Two questions I get asked quite often are: How did you get to be where you are with your blogging? You’re not a native English speaker, nor a trained writer....…
By Ofer Prossner, VP, Operations, IOD
Hi. My name is Ofer, and I might still be a journalist.
I guess that statement requires some explanation. Here’s the background: In college, I studied film and TV with a focus in script writing, and by a stroke of luck and a dose of Israeli chutzpah, I got into journalism. (Okay, so if you want to know the details, someone wrote an op-ed about my favorite sports team and I wrote an – ahem – “highly opinionated” talkback in response. The editor of the paper contacted me and asked me if I wanted to write for them.)
The money in print journalism wasn’t that good when I got there (if it was ever good). To top things off, the newspaper group I worked for was constantly shaking things up, reinventing formats and coming up with plans for how to stop the inevitable fate of print news becoming obsolete as online news consumption became more widespread.
NEXT WORKSHOP: APRIL 25, 2018
Have you always wanted to start a tech blog, but worry you can’t write well or, worse, fear you don’t truly have anything important to say? Well, you can and do. More and more technology experts — from programmers to data architects to operations engineers — are researching and developing original content, and getting paid for it!
By Adam Hawkins, IOD Expert
I’m a continuous deployment advocate, and I hope you are, too. I’m not pitching CD in this post because I think the benefits speak for themselves. What I want to examine today is how to build strong continuous deployment pipelines.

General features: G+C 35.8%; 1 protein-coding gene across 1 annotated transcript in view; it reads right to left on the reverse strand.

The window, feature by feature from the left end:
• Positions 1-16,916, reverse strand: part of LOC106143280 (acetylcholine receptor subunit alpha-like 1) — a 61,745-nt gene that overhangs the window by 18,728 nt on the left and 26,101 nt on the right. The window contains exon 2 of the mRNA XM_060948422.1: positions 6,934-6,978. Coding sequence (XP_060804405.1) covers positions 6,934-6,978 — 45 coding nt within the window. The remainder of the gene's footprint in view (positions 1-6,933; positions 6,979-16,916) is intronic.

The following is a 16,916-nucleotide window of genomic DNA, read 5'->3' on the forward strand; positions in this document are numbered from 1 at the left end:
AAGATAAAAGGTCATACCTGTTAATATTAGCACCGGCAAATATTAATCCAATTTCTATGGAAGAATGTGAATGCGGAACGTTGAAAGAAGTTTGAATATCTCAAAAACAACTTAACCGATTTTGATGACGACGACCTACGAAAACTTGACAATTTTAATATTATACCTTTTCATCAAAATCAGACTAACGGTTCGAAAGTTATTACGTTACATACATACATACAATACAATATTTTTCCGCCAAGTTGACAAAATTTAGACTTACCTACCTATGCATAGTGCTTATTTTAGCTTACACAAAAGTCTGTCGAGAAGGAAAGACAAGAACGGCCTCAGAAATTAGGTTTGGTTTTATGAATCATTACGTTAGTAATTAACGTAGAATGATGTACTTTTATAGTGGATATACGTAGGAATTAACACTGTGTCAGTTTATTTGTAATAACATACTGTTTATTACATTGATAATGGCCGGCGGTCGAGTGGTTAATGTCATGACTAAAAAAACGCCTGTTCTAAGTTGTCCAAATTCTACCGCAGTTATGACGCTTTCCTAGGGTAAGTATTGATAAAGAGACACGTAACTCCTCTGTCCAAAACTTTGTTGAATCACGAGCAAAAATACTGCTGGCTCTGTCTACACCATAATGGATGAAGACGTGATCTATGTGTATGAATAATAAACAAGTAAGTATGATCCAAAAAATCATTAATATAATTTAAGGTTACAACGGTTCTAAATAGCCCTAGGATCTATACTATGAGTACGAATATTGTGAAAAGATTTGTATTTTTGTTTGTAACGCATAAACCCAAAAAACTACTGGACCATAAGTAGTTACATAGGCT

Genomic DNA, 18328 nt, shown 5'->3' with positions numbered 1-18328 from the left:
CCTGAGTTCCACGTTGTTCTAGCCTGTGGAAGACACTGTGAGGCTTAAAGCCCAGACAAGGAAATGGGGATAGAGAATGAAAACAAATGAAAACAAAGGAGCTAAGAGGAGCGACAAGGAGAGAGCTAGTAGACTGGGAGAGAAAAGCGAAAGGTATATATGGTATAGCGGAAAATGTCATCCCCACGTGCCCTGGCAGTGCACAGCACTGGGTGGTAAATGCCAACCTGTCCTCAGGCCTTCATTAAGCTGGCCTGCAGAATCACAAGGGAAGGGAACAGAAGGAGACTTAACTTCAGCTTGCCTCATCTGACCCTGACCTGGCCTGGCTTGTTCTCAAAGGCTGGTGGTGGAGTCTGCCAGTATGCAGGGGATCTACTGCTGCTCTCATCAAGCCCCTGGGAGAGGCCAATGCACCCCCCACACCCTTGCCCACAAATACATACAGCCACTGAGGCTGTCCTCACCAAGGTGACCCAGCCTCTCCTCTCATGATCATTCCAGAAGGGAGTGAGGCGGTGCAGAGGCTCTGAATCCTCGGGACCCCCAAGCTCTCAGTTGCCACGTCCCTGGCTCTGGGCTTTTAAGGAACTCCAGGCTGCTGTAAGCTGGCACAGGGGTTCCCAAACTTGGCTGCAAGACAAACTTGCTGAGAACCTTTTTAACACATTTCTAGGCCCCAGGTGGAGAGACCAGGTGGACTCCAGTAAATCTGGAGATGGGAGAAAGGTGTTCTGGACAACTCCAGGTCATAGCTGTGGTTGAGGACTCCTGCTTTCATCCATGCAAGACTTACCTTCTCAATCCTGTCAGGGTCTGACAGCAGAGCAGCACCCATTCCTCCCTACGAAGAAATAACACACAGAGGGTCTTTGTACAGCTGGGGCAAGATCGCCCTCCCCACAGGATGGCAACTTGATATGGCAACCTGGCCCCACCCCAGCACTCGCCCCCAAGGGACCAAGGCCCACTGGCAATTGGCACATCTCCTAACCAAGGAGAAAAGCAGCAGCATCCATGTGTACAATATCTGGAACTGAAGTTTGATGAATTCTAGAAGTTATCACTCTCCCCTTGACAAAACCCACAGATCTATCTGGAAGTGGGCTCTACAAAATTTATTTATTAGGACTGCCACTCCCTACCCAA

Containers and orchestration solutions such as Kubernetes immediately come to mind since they’re today’s default target. The industry is moving towards containers, but adopting these technologies does not make sense for every single team in all circumstances. You may not need containers. There are other options and some, frankly, are simply better alternatives.
By John Fahl, IOD Expert
When we got to the consulting gig, they told us they wanted to do DevOps. They said they wanted to be like <insert “awesome streaming video provider” here>. What they had was several data centers filled with several servers using OSs older than 10 years (some even 20+ years old).
They also relied on some real relics like NIS (yup…this is still a thing …), had deep vendor lock-in, massive old, stagnant clusters, manually built applications (most having been created a decade earlier), and armies of contractors overseeing it all.